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Movies & TV, Arts

Movie Review: 'Murder on the Orient Express' derails

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Thor Diakow Nov 10, 2017 8:35 am 2,448

“Oh dear.”

That’s what I was thinking halfway through Kenneth Branagh’s seemingly lavish big screen adaptation of Murder on the Orient Express. The ambitious project assembles a big ensemble of talented thespians who never really get a chance to shine.

Granted, Branagh himself – who stars as the lead – is formidable in the title role. And I would admittedly watch him tackle this character again, but this particular movie derails soon after it has left the station.

The story is of course based on the celebrated mystery from acclaimed crime novelist Agatha Christie. Branagh directs and also plays 1930s moustachioed (and his moustache is truly impressive) detective Hercule Poirot. The veteran sleuth is looking to kick back and read a bit of Charles Dickens on a beach somewhere for his well-deserved retirement but a mystifying case comes beckoning once again.

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Image: 20th Century Fox

The crime in question actually happens on the very train – the famed Orient Express – that Poiriot is traveling on. Following the brutal slaying of one of its passengers, everyone quickly becomes a suspect as an avalanche temporarily stalls the entire train on a mountainside.

So, it’s the classic whodunit, but what this murder mystery lacks is any sense of tension or forward momentum; it’s just kind of lifeless. The curiously dull plotting is made more frustrating because Branagh is tremendous as Poirot. Right from the start, the film’s pacing is severely stilted thanks to jarring edits and rushed character introductions.

Even though most of the story takes place on a train, there are numerous suspects to keep track of and all the names being bandied about can be hard to remember at times. Johnny Depp plays a shady art dealer, Star Wars’ Daisy Ridley is a governess, Judi Dench portrays a Russian princess, Josh Gad plays a personal assistant, and you get the idea.

The problem is, with so many stars vying for screen time, several are left by the wayside. British greats like Olivia Colman and Derek Jacobi only appear in a handful of scenes. Penelope Cruz fares no better and only gets a few lines of dialogue.

Image: 20th Century Fox

Granted, along with Branagh’s immense charisma, Depp has some decent scenes and Michelle Pfeiffer is very effective. The rest, however, are eventually sidelined with forgettable roles. There is simply so much time devoted to the character of Poirot, as he soliloquizes to himself or intensely interrogates others, that there isn’t room for anyone else.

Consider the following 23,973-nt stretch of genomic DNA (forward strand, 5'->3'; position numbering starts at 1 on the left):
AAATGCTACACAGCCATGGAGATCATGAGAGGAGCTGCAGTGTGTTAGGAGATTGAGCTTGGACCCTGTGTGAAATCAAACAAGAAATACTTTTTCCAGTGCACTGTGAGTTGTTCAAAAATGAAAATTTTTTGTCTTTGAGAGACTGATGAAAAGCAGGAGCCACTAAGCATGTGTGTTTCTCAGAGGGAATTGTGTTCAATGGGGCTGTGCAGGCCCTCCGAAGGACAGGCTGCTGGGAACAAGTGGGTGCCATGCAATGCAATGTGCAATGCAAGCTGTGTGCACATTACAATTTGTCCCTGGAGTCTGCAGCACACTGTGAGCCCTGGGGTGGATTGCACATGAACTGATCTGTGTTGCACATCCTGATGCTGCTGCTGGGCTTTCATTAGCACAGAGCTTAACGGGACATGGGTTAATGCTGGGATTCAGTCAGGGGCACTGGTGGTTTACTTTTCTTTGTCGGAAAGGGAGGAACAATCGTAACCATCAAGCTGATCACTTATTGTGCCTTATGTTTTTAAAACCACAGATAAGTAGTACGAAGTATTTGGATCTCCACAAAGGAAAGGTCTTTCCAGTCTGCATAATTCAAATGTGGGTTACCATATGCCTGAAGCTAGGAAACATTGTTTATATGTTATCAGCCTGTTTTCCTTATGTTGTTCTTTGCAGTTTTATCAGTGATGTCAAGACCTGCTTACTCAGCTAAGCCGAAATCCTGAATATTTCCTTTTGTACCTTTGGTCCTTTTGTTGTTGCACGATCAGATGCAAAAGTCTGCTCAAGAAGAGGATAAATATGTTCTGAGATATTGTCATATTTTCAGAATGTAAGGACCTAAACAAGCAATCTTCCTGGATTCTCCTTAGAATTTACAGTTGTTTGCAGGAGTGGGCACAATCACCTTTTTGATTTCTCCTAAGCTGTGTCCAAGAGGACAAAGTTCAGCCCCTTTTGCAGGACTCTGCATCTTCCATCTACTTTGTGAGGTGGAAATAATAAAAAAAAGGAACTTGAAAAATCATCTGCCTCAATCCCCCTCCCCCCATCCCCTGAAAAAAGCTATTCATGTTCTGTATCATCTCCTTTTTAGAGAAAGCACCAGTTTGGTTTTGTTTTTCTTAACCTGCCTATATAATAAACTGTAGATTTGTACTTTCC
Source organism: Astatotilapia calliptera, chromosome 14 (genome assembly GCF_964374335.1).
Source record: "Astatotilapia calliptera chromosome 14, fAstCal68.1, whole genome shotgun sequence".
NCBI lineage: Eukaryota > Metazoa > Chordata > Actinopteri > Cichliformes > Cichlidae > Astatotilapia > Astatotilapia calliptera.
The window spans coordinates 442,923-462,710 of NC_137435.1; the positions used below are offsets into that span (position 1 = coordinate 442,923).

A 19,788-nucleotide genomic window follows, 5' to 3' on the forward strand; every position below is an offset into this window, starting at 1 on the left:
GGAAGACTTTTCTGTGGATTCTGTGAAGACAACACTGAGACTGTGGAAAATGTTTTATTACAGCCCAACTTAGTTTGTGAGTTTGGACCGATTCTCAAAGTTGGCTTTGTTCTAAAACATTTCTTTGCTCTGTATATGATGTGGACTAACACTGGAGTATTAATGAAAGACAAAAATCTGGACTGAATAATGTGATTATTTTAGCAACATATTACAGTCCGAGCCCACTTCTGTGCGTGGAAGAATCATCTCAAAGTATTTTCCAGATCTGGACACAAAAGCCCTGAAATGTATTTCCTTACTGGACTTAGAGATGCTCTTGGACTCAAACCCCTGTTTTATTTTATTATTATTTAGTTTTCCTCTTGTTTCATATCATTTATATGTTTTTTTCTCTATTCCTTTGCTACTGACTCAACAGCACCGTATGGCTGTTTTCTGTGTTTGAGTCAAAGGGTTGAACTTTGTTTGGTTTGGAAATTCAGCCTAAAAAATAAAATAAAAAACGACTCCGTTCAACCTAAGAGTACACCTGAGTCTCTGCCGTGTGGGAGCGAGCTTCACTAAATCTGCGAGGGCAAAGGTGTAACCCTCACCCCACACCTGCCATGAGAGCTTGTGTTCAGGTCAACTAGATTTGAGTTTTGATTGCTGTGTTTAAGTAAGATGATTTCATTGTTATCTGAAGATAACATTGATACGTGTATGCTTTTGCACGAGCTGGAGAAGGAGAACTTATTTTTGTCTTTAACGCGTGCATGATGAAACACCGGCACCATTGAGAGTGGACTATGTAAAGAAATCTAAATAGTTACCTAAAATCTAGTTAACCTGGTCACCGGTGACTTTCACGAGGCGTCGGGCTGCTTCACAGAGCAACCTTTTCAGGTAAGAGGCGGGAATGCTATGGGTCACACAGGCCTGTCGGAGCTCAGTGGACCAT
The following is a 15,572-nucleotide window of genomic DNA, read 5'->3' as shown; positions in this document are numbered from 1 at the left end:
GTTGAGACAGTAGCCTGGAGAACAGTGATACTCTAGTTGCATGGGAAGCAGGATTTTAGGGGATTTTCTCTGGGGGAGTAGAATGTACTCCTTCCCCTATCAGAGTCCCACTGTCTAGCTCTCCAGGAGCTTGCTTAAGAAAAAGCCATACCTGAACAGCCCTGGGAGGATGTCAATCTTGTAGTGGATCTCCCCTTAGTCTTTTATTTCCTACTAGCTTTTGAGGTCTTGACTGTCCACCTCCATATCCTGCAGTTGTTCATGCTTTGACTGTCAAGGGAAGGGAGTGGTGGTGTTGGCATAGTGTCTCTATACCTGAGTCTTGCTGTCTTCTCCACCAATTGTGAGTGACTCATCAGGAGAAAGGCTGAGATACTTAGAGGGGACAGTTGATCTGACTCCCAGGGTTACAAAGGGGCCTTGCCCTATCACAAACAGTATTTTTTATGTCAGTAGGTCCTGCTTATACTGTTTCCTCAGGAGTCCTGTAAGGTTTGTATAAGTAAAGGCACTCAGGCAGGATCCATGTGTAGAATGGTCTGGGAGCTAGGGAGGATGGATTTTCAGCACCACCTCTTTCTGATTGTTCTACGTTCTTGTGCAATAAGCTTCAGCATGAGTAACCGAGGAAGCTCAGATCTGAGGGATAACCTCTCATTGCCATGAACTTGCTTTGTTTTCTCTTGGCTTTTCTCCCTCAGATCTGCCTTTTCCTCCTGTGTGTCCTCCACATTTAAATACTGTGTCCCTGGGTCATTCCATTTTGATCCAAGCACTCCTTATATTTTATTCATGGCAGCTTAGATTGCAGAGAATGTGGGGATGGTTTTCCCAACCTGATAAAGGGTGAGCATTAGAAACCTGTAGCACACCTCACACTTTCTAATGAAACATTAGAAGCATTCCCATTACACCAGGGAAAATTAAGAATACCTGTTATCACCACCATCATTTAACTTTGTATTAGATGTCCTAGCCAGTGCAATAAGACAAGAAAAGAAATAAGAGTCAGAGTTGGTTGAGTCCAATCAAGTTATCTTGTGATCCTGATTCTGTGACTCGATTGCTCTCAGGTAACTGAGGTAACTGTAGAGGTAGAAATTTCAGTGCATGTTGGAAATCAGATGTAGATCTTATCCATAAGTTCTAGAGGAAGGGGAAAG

Production-wise the film relies a lot on CG to create many picturesque backdrops and gorgeous scenery flashing past the speeding train windows, but the visual effects are generally mediocre. Much of the plot occurs on a frigid mountain but you can be sure none of the actors were really braving the elements. In the end, it’s just not convincing.

To be fair, Branagh did use 65mm film cameras, some of the same that were used on Christopher Nolan’s Dunkirk (which he also starred in) during production and these help enhance the scope of the visuals. The movie does feature commendable cinematography and beautiful costume design.

Image: 20th Century Fox

But, the plot stumbles to its inevitable conclusion as the case is finally solved and it’s all so anti-climactic. By the end there is virtually no audience engagement anymore; I no longer cared about the outcome, a cardinal sin of any crime drama.

Kenneth Branagh’s Murder on the Orient Express is well-intentioned but represents an uncharacteristic misfire for the veteran actor-director. It remains to be seen if this new film version will pique the interest of viewers to seek out the source material, because it’s simply a baffling bore.

This mishandled mystery gets 2 out of 5 pieces of popcorn with an extra half kernel thrown in for Poirot’s glorious moustache.

Playing at a theatre near you. Rated PG and is 114 minutes long.


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Thor Diakow
Thor Diakow is a film reviewer and producer for Breakfast Television Vancouver on City and a frequent contributor to Rogers Radio.

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